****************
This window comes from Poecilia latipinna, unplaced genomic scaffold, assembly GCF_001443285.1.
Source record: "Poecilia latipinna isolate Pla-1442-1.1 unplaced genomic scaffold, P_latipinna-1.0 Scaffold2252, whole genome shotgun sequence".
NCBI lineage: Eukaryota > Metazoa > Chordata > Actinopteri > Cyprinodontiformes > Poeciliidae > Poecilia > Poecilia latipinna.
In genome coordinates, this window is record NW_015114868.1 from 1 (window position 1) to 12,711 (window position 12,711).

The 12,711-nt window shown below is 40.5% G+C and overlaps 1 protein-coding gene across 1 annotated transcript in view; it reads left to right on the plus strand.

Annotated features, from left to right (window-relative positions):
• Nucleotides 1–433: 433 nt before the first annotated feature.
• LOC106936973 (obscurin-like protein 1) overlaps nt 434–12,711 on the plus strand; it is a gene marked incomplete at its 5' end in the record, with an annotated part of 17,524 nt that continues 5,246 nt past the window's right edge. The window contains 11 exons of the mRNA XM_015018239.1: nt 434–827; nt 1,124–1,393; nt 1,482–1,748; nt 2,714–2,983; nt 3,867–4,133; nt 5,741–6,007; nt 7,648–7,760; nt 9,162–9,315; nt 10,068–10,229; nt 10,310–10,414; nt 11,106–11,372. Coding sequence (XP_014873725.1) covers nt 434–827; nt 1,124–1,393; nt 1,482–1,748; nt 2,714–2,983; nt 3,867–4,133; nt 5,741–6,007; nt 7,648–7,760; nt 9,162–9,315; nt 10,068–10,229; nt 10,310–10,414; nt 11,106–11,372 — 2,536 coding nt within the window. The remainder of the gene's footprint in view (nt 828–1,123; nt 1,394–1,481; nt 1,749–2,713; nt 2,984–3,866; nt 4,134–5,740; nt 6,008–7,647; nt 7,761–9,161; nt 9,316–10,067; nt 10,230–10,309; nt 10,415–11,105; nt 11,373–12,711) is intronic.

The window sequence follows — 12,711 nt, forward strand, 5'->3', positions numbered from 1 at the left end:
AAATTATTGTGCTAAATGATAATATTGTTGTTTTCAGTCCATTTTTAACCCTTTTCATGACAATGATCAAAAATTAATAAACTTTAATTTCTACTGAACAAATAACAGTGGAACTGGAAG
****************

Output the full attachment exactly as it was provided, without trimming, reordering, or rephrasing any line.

This window comes from Poecilia latipinna, unplaced genomic scaffold, assembly GCF_001443285.1.
Source record: "Poecilia latipinna isolate Pla-1442-1.1 unplaced genomic scaffold, P_latipinna-1.0 Scaffold2252, whole genome shotgun sequence".
NCBI lineage: Eukaryota > Metazoa > Chordata > Actinopteri > Cyprinodontiformes > Poeciliidae > Poecilia > Poecilia latipinna.
In genome coordinates, this window is record NW_015114868.1 from 1 (window position 1) to 12,711 (window position 12,711).

The 12,711-nt window shown below is 40.5% G+C and overlaps 1 protein-coding gene across 1 annotated transcript in view; it reads left to right on the plus strand.

Annotated features, from left to right (window-relative positions):
• Nucleotides 1–433: 433 nt before the first annotated feature.
• LOC106936973 (obscurin-like protein 1) overlaps nt 434–12,711 on the plus strand; it is a gene marked incomplete at its 5' end in the record, with an annotated part of 17,524 nt that continues 5,246 nt past the window's right edge. The window contains 11 exons of the mRNA XM_015018239.1: nt 434–827; nt 1,124–1,393; nt 1,482–1,748; nt 2,714–2,983; nt 3,867–4,133; nt 5,741–6,007; nt 7,648–7,760; nt 9,162–9,315; nt 10,068–10,229; nt 10,310–10,414; nt 11,106–11,372. Coding sequence (XP_014873725.1) covers nt 434–827; nt 1,124–1,393; nt 1,482–1,748; nt 2,714–2,983; nt 3,867–4,133; nt 5,741–6,007; nt 7,648–7,760; nt 9,162–9,315; nt 10,068–10,229; nt 10,310–10,414; nt 11,106–11,372 — 2,536 coding nt within the window. The remainder of the gene's footprint in view (nt 828–1,123; nt 1,394–1,481; nt 1,749–2,713; nt 2,984–3,866; nt 4,134–5,740; nt 6,008–7,647; nt 7,761–9,161; nt 9,316–10,067; nt 10,230–10,309; nt 10,415–11,105; nt 11,373–12,711) is intronic.

The window sequence follows — 12,711 nt, forward strand, 5'->3', positions numbered from 1 at the left end:
AAATTATTGTGCTAAATGATAATATTGTTGTTTTCAGTCCATTTTTAACCCTTTTCATGACAATGATCAAAAATTAATAAACTTTAATTTCTACTGAACAAATAACAGTGGAACTGGAAG